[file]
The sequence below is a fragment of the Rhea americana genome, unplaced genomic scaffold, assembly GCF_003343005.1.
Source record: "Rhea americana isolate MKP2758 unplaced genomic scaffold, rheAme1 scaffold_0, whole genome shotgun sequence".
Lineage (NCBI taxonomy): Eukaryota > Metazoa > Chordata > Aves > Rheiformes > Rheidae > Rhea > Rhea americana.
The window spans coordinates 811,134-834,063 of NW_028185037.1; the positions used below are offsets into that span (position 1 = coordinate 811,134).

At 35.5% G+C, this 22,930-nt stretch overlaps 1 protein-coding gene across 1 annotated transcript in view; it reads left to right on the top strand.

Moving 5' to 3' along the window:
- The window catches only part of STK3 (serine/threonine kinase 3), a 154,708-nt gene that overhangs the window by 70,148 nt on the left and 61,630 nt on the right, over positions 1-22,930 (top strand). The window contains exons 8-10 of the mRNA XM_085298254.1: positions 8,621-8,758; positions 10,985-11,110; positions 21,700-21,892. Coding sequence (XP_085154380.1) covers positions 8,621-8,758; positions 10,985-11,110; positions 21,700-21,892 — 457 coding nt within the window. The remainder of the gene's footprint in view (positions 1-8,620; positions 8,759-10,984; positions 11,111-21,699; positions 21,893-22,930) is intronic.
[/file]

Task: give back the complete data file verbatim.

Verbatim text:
The sequence below is a fragment of the Rhea americana genome, unplaced genomic scaffold, assembly GCF_003343005.1.
Source record: "Rhea americana isolate MKP2758 unplaced genomic scaffold, rheAme1 scaffold_0, whole genome shotgun sequence".
Lineage (NCBI taxonomy): Eukaryota > Metazoa > Chordata > Aves > Rheiformes > Rheidae > Rhea > Rhea americana.
The window spans coordinates 811,134-834,063 of NW_028185037.1; the positions used below are offsets into that span (position 1 = coordinate 811,134).

At 35.5% G+C, this 22,930-nt stretch overlaps 1 protein-coding gene across 1 annotated transcript in view; it reads left to right on the top strand.

Moving 5' to 3' along the window:
- The window catches only part of STK3 (serine/threonine kinase 3), a 154,708-nt gene that overhangs the window by 70,148 nt on the left and 61,630 nt on the right, over positions 1-22,930 (top strand). The window contains exons 8-10 of the mRNA XM_085298254.1: positions 8,621-8,758; positions 10,985-11,110; positions 21,700-21,892. Coding sequence (XP_085154380.1) covers positions 8,621-8,758; positions 10,985-11,110; positions 21,700-21,892 — 457 coding nt within the window. The remainder of the gene's footprint in view (positions 1-8,620; positions 8,759-10,984; positions 11,111-21,699; positions 21,893-22,930) is intronic.